Race, Culture, and Politics in Education
A Global Journey From South Africa
Kogila Moodley Sonia Nieto James A. Banks
Teachers College Press
This autobiographical volume will foster a deeper understanding of racism, discrimination, and inequality in all its subtleties. Through storytelling, framed within the life journey of a South African sociologist of Indian ancestry, this book examines how marginalized communities lived with, fought, and braved racial engineering under apartheid. Moodley shares her experiences of living, studying, and teaching race, ethnicity, identity, nationalism, and critical multiculturalism in five countries: South Africa, the United States, Germany, Egypt, and Canada. Everyday experiences are blended with academic interpretations, so readers gain insights from what is in part memoir and in other parts educational lessons drawn from numerous microexperiences. Subjects range from indentured labor to expropriation, the influences of Gandhi and Mandela, antisemitism in Europe to welfare colonialism in Canada, sectarianism in the Middle East to strategies for combatting bigotry in America.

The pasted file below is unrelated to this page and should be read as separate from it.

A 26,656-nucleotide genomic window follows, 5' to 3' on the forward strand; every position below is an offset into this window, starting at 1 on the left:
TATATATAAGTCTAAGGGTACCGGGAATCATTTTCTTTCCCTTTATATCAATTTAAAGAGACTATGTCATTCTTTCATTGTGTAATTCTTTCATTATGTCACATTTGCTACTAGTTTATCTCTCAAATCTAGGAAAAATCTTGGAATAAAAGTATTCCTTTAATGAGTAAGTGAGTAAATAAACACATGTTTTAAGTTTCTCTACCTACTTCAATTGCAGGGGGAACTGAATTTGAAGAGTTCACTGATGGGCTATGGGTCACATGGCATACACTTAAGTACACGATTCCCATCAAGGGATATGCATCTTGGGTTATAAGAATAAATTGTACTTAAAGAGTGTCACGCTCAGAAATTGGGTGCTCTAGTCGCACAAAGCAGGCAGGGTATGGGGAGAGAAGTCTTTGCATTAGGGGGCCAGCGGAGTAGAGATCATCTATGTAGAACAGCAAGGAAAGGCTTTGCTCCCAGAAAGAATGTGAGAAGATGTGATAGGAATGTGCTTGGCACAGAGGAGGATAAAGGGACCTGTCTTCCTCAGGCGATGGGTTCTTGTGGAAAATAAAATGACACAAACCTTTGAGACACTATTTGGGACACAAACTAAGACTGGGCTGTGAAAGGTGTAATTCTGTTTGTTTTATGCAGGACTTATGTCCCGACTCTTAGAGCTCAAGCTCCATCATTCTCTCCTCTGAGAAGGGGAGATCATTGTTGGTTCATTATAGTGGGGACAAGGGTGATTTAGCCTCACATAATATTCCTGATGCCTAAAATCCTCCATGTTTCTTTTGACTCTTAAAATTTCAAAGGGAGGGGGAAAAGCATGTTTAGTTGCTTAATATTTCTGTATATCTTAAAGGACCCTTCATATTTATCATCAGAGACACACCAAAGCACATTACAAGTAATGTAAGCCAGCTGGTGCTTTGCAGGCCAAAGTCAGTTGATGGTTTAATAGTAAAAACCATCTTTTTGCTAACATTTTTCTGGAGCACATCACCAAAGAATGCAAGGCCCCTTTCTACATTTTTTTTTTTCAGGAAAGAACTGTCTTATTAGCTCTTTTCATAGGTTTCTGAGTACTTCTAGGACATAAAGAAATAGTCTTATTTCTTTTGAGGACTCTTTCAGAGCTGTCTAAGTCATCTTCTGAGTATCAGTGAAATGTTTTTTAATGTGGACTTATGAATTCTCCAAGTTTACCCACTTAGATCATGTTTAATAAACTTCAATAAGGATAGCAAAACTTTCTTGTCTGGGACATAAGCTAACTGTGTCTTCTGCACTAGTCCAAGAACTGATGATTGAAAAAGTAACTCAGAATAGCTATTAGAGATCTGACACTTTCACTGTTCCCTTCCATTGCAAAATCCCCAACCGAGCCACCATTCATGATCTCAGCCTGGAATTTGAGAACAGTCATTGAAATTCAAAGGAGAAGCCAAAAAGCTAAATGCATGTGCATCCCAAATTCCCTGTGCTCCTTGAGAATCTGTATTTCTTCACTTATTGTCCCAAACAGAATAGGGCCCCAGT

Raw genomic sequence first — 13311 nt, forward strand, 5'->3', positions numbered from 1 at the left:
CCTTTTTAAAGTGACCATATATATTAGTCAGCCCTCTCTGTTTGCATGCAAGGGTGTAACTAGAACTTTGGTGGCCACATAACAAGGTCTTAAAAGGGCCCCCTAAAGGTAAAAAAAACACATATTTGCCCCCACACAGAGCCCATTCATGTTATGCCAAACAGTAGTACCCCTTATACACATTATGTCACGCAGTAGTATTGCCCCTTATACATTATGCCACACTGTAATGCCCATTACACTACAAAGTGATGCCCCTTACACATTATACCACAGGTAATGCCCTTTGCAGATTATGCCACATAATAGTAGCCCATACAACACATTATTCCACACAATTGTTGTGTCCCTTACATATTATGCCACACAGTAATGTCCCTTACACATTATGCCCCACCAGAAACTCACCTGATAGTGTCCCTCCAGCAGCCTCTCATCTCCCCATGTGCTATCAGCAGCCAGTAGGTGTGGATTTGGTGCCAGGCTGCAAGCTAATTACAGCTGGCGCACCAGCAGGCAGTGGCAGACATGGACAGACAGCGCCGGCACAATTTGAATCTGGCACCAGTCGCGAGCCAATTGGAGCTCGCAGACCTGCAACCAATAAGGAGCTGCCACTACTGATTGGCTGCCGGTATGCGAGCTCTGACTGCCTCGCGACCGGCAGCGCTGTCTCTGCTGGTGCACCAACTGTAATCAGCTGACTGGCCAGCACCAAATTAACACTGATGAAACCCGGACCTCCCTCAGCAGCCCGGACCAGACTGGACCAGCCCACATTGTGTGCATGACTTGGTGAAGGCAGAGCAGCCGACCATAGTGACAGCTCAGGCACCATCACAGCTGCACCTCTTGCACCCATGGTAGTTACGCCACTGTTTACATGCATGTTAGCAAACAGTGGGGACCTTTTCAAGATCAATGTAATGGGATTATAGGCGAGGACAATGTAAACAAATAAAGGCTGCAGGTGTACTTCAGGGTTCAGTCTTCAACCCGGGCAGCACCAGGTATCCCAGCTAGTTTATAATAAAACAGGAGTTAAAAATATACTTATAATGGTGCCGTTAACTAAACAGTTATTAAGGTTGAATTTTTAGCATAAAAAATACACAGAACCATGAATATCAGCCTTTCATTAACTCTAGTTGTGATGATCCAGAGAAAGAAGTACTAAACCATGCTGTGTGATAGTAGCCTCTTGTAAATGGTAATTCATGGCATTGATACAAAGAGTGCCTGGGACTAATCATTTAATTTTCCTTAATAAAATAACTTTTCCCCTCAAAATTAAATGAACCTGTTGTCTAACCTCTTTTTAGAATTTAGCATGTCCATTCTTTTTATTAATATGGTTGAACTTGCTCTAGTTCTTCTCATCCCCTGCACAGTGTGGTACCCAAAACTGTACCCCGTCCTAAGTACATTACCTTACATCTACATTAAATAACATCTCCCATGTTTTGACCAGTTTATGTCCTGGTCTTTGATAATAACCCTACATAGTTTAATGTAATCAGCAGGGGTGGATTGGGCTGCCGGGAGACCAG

- Presents autobiographical material buttressed by strong theoretically driven social science research findings.
- Connects personal, cultural, and political landscapes to promote a global political literacy.
- Sketches subjects such as indigeneity (First Nations in Canada), memorialization in Germany (Holocaust), and sectarianism in the Middle East.
- Assesses the impact of role models and leaders, such as Nelson Mandela and Mahatma Gandhi.
- Examines how past injustices can be addressed both symbolically and materially.
Kogila Moodley is professor emerita of the University of British Columbia, Vancouver and the first holder of the David Lam Chair in Multicultural Education.